Studies Show More Than 25% of Nursing Home Residents Infected with Antibiotic-Resistant Bacteria

A recent meta-analysis of 8 studies conducted between 2005-2016 has revealed that 27% of nursing home residents are infected with some form of antibiotic-resistant bacteria. The findings were published last week by Medline Plus, the National Institute of Health’s educational website.

Nursing Homes: A Perfect Breeding Ground for Bacteria
Antibiotic-resistant bacteria, often referred to as superbugs, are worrisome to health care providers and nursing home residents and their loved ones because of the impact they can have on weakened immune systems. Nursing homes are considered a breeding ground for superbugs for various reasons. Unlike a hospital, nursing homes allow most of its residents to frequently come and go, share various spaces and rooms and even share food.  Close living quarters, coupled with the fact that many of these powerful bacteria cause little or no symptoms, allow superbugs to be spread easily. Hand washing is considered the primary method of infection prevention, but controlling and preventing the spread of these superbugs will require more than just soap and water. Infection control experts believe the study’s findings have created a valuable opportunity for nursing homes to increase staff and resident education of infection prevention and control.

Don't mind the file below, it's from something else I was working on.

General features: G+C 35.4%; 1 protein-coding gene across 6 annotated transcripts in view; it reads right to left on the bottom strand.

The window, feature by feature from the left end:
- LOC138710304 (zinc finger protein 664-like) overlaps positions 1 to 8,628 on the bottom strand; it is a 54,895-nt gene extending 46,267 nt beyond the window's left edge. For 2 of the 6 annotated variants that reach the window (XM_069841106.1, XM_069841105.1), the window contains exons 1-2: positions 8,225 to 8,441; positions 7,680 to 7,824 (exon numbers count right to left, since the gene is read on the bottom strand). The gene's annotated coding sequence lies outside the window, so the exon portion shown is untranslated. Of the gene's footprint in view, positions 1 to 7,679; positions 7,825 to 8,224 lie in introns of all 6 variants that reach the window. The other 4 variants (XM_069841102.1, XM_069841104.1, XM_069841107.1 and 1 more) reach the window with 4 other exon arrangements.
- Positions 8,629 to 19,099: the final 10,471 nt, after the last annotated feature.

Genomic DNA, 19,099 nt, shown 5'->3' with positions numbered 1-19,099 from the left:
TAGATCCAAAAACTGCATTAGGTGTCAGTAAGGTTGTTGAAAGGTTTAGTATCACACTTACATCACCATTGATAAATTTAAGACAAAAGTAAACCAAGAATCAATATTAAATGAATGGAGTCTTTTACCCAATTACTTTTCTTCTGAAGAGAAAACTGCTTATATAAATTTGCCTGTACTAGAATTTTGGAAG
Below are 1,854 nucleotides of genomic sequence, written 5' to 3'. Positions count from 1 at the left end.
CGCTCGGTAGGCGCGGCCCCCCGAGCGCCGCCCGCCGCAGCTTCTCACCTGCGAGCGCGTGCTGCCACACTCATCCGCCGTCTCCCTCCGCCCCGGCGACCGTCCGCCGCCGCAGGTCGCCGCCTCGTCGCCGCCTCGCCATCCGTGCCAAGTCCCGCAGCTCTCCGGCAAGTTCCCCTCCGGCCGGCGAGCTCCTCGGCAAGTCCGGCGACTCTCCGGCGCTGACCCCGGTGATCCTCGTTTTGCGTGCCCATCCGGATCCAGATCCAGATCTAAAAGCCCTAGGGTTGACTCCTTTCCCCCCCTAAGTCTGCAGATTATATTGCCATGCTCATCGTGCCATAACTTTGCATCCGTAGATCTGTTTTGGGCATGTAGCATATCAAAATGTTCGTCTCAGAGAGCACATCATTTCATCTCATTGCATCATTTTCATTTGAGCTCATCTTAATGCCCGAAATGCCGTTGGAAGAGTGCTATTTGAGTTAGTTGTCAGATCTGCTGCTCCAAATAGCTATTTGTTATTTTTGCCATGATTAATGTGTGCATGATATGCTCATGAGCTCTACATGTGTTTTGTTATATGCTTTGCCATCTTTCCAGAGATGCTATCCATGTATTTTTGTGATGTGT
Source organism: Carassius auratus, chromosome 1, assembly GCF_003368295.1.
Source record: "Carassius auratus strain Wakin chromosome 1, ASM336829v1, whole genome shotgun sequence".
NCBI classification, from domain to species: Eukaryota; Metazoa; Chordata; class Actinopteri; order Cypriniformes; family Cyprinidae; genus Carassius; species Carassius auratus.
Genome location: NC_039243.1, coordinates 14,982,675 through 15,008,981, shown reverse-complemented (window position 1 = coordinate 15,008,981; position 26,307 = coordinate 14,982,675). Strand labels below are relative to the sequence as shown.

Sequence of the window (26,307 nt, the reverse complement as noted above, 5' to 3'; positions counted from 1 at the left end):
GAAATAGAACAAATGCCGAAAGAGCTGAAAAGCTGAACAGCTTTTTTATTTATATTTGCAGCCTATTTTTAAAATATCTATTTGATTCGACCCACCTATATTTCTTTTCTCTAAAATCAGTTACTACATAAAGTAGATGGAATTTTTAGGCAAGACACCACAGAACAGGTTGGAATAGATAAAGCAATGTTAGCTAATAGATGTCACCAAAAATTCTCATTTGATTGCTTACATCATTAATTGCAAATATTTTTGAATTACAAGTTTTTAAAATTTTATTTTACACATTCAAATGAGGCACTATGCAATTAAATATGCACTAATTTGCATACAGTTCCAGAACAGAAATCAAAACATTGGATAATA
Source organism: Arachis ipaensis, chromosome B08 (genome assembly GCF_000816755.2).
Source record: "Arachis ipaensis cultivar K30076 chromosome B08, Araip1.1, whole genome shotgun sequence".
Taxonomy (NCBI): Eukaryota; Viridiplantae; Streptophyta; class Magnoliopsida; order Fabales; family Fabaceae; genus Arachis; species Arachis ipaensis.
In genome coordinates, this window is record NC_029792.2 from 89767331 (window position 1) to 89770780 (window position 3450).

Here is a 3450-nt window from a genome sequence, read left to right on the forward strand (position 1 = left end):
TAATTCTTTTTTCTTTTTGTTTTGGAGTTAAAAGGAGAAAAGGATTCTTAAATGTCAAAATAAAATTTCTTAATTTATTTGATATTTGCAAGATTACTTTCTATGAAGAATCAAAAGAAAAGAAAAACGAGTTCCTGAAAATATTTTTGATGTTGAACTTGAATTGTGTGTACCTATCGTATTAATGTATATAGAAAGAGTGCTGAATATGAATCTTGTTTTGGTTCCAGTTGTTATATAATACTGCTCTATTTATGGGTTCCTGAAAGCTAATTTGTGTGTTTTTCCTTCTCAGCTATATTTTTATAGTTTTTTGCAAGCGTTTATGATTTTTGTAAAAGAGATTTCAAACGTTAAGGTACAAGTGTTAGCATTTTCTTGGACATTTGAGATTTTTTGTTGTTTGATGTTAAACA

Past Practices Must Change
Part of the past difficulty in controlling the spread of superbugs is that it is difficult to pinpoint the source of the infections. While 90% of nursing home residents are direct transfers from hospitals, the other sources could come from anywhere. Instead, many experts agree that systemic change is the key to reducing the colonization of superbugs. Antibiotics are overprescribed beginning in childhood, a practice that continues well into the golden years. Doctors are giving antibiotics to children to calm parents who demand an antibiotic for viruses, they’re overprescribed for colds in patients of all ages, and they’re frequently given to the elderly, all of which we now know is responsible for the creation of superbugs. Had we not spent so many years relying on unnecessary antibiotics, many of the resistant strains would be nonexistent.

Perhaps with proper hand washing, improved training on infection control and prevention measures, and a diminished reliance on antibiotics, we can finally begin to eliminate some of the dangerous and deadly forms of superbugs plaguing our nursing homes and hospitals.



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